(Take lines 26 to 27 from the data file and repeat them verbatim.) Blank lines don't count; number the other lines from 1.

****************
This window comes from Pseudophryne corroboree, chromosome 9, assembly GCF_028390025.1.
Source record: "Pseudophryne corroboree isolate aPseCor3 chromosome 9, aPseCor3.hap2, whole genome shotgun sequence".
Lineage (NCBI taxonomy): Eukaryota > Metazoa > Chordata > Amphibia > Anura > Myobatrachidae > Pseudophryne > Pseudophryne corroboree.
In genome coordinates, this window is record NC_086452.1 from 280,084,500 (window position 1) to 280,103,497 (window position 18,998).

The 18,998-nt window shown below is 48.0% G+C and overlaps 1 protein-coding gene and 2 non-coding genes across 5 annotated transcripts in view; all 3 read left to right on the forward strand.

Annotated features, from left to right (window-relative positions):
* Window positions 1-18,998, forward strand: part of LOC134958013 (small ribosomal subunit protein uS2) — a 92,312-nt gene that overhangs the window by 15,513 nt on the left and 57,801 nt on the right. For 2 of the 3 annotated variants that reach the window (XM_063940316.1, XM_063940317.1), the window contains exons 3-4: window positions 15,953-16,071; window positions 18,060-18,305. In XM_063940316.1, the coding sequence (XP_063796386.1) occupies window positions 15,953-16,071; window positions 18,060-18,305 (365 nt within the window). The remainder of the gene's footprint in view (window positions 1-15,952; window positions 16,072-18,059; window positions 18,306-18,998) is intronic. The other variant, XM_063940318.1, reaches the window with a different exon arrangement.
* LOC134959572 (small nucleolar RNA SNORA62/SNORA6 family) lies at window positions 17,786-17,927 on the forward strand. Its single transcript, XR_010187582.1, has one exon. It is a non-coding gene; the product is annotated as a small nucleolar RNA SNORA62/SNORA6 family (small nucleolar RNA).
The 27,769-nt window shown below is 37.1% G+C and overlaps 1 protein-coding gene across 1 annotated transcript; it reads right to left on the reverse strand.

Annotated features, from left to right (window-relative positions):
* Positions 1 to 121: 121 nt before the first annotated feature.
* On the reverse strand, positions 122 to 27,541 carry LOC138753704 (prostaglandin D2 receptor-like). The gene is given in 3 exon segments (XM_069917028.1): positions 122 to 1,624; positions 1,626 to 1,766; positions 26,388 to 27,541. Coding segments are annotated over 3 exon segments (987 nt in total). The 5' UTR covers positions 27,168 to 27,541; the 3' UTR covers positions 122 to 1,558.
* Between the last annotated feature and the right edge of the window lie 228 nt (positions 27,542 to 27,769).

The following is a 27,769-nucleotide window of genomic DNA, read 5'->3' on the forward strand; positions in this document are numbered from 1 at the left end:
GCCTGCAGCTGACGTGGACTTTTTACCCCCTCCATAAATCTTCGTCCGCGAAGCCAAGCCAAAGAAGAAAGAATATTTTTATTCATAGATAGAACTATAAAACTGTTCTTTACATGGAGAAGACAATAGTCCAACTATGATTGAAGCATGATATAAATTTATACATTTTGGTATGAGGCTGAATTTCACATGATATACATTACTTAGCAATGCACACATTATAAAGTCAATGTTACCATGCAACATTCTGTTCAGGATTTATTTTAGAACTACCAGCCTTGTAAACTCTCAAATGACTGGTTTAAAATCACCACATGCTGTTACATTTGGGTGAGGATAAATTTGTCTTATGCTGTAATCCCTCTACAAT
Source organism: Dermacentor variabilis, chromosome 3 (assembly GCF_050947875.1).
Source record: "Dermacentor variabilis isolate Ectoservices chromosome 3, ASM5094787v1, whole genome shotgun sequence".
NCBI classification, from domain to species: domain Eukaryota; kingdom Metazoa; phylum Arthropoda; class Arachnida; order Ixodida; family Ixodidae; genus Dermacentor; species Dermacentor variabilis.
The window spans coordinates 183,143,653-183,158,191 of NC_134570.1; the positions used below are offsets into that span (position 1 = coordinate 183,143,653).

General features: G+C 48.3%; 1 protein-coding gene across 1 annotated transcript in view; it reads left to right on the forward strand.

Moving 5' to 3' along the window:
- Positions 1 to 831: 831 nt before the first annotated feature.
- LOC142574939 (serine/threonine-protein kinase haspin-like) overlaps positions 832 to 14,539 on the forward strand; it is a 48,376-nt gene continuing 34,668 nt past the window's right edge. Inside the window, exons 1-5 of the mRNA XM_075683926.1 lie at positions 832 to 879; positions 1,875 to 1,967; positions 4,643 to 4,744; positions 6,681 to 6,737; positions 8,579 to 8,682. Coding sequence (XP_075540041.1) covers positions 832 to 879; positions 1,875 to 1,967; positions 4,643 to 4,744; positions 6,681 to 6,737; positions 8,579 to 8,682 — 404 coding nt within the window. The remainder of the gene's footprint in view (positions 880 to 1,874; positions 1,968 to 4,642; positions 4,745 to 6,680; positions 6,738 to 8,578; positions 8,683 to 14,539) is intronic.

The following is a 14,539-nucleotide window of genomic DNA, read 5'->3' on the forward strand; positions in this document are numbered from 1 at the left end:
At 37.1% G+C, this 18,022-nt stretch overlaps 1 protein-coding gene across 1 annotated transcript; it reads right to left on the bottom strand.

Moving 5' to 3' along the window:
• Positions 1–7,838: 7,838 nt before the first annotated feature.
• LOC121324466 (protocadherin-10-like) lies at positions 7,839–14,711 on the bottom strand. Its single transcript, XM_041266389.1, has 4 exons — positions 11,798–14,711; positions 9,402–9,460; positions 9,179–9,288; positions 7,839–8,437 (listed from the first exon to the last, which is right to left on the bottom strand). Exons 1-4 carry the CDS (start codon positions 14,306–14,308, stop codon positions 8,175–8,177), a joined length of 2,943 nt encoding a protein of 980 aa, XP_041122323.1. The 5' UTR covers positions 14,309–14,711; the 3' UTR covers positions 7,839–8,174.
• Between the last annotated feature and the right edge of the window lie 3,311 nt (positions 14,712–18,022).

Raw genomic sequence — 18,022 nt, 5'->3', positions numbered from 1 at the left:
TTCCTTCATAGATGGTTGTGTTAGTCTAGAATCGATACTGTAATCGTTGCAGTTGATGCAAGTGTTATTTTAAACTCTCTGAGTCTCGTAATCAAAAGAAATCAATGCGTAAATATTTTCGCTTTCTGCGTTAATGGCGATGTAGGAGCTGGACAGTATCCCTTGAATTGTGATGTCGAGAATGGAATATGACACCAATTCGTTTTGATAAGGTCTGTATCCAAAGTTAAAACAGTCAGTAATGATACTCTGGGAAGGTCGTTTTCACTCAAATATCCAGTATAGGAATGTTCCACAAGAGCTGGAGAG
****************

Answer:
Moving 5' to 3' along the window:
• Positions 1–7,838: 7,838 nt before the first annotated feature.